We labor all year on our arts and crafts preparing for an Open Studio in the hope that someone will come and recognize our inspired process. We hope that our souls will be seen through our work, that the spark that drives us will be showcased and that the viewer will be touched. It’s a lot of work. It’s a lot of deadlines. But it’s a labor of love.
In this past month in preparation for my 11/4 & 5 Open Studio I have updated my website, designed & mailed a postcard, designed & published an email newsletter, uploaded pictures to Facebook & Instagram, personally invited past patrons and reorganized my studio. It’s a lot of work but it’s a labor of love.
Today I am photographing and writing a blog post. It’s a lot of work but it’s a labor love.
In this next week I will be completing several new works, adding a new artistic touch to my road sign and posting more to Facebook and Instagram. It’s a lot of work but it’s a labor of love.
In the last week before Open Studio I will be completing more new work, hanging the show, making refreshments, cleaning up my yard & entrance way and keeping my fingers crossed that people will come. It’s a lot of work but it’s a labor of love.
Why do we make art? Why do we put ourselves through this intensive process? It’s a big topic and there are many inspirations, but, basically it’s love.
In this troubled world we need art and artists to comfort ourselves and remind us what love feels like and to rekindle the fire in our own soul. So rule of thumb; if you ever see an Open Studio sign any time, any place or any where; stop. It means the world to those who have gone through this process and you just might feel good yourself.
Come to my Open Studio and visit all my fellow Canterbury Artisans that will be open on the same days, November 4th and 5th. We are part of the state-wide NH Open Doors Tour in association with the League of NH Craftsmen, supporting and encouraging artisans since 1932.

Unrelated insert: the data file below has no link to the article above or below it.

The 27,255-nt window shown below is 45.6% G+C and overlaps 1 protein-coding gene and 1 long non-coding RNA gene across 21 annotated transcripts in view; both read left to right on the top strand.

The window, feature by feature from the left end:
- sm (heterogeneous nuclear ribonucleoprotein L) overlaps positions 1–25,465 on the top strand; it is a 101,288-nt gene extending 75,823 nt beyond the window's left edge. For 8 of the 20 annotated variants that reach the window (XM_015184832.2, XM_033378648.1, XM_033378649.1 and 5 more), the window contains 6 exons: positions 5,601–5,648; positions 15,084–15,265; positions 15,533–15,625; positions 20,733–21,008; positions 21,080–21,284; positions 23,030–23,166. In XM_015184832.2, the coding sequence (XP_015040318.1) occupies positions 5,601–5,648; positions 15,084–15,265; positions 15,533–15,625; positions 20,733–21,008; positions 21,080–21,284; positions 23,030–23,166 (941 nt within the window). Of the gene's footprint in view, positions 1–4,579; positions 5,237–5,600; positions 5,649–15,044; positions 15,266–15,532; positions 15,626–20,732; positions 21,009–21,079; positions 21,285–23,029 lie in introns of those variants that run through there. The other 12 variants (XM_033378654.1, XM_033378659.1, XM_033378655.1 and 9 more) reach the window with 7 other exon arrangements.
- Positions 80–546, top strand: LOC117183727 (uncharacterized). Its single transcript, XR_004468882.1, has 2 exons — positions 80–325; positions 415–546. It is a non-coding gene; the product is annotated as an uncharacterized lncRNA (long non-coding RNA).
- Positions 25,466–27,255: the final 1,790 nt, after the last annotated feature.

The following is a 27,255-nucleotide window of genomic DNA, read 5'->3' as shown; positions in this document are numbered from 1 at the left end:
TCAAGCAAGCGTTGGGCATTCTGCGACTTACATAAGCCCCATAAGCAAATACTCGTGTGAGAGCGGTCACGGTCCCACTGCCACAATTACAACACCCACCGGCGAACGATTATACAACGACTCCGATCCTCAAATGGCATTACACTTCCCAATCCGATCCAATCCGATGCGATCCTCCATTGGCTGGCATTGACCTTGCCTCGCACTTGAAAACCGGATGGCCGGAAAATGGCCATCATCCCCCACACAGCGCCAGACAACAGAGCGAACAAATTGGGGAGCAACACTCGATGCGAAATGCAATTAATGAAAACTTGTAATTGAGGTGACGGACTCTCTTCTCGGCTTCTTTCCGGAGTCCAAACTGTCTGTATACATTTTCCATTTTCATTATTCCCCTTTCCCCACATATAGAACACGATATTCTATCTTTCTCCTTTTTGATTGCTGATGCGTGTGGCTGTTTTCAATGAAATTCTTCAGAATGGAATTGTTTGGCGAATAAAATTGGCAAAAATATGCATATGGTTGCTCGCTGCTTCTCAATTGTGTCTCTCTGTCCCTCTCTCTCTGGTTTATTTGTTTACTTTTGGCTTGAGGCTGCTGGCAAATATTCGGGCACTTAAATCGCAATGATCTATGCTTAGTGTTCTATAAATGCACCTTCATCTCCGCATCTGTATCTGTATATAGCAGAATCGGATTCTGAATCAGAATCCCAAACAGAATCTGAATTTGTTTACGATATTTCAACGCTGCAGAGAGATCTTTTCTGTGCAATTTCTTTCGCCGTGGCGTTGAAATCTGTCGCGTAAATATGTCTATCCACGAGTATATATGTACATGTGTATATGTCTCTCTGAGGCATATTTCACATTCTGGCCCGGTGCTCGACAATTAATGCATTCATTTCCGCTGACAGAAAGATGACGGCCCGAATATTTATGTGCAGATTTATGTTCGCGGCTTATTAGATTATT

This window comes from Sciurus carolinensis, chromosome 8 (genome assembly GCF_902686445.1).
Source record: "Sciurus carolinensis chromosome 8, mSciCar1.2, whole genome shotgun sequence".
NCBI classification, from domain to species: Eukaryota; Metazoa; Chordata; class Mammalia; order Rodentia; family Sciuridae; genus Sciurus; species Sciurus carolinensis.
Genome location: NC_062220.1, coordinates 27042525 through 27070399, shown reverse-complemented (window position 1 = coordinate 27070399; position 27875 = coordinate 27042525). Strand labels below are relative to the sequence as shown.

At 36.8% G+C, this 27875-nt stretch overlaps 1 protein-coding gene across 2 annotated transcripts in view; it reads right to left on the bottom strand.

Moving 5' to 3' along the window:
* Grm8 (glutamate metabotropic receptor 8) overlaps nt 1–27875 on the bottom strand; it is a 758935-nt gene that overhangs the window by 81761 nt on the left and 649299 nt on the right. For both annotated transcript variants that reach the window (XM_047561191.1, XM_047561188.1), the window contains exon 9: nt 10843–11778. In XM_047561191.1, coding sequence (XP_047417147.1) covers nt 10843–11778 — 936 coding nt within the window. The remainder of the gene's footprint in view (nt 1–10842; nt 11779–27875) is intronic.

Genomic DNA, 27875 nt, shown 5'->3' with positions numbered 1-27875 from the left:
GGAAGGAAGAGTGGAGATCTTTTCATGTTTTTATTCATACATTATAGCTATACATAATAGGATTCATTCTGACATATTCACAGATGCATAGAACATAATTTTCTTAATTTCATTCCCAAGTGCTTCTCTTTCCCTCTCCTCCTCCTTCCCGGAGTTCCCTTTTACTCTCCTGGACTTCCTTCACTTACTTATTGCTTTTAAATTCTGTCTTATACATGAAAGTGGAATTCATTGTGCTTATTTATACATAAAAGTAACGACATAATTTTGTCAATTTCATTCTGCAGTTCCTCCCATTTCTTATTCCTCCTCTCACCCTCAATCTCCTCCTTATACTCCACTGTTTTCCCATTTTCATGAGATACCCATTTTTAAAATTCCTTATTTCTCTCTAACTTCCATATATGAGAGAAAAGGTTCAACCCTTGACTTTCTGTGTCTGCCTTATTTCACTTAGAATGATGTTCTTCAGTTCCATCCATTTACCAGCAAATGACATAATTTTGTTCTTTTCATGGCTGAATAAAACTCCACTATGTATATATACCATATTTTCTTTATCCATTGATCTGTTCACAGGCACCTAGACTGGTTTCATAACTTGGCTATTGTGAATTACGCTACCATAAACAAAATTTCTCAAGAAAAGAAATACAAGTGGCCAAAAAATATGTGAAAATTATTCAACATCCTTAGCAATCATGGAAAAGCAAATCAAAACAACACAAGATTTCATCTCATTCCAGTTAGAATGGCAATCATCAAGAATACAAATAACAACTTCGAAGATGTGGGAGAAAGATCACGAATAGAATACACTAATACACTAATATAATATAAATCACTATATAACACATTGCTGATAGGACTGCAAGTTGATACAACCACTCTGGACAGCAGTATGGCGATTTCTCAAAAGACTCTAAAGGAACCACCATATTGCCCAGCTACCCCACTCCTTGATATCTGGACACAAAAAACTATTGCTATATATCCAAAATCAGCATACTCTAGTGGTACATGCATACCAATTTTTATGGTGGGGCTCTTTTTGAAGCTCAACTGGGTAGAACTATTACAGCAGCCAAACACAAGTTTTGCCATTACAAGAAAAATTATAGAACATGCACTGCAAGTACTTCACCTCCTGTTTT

Nothing is done until the last touches are applied. The icing on the cake…that swipe of lipstick…that last piece of the puzzle; satisfaction comes from seeing all the elements come together in any project. The cabinets have arrived and the artist’s wares are being placed on shelves in the new League of NH Craftmen’s fine craft gallery in Hooksett. Take a peek at how it is coming together for Saturday’s grand opening.
Grand opening and ribbon cutting ceremony Saturday February 14th, 2015, 2:00. Hooksett Welcome Center I93 north bound.
of the League of NH Craftsmen Fine Craft Gallery at the
Hooksett Welcome Center on I-93 Northbound
SATURDAY, FEBRUARY 14, 2:00 PM
Ribbon cutting and accolades to our supporters:
The New Hampshire Charitable Foundation
The Duprey Companies
Mount Sunapee Resort
The Curt and Alice DeSouza Little Fund
of the New Hampshire Charitable Foundation
and an Anonymous Donor
Come and meet the Manager and Sales Staff, enjoy light refreshments.
This new venue will serve to educate the public about fine craft,
promote the work of League juried craftsmen, and will encourage travelers
and commuters to shop at the seven League fine craft galleries throughout New Hampshire.
A final delivery is only as good as the labor that went into it; ask any mother! So as the League of NH Craftsmen prepares to deliver it’s newest gallery to the public this week-end, here is another look behind the scenes at what has gone into creating it. See part 1 of this series for the background story.
As the building site developed over this last fall so did our little space. The original blue prints changed unbeknown to us; long walls became longer and short walls became shorter. So I came up with a new set of space plans and we were finally comfortable to begin a conversation with the cabinet maker. Ted Ney, of North Cove Design, understood this process so was happy to receive loose sketches to base his bid on knowing that sometime later we would dial in the actual measurements.
As the months went by with construction delays (very typical) in December we were finally able to get into the space with Ted to measure, only to discover that the interior walls were still not up, windows that were to be here ended up there and unexpected beams crossed overhead. Thus a new set of layout plans were needed. Word to the wise; changes always happen in construction so never cast your plans in stone until the final interior walls are up.
The choice was made to have our fixtures built in maple. Very blond when first milled, maple will age with UV light to become quite golden. Since these fixtures will be housing a myriad of colors and tones I decided to choose a laminate—for the pieces that needed a counter top—in a grayed sand-beige. The cool tone of the “gray” compliments the yellow-orange tone of the wood to make a balanced backdrop. And like any project, my first choice was not available thus the opportunity to practice staying fluid and zen. 🙂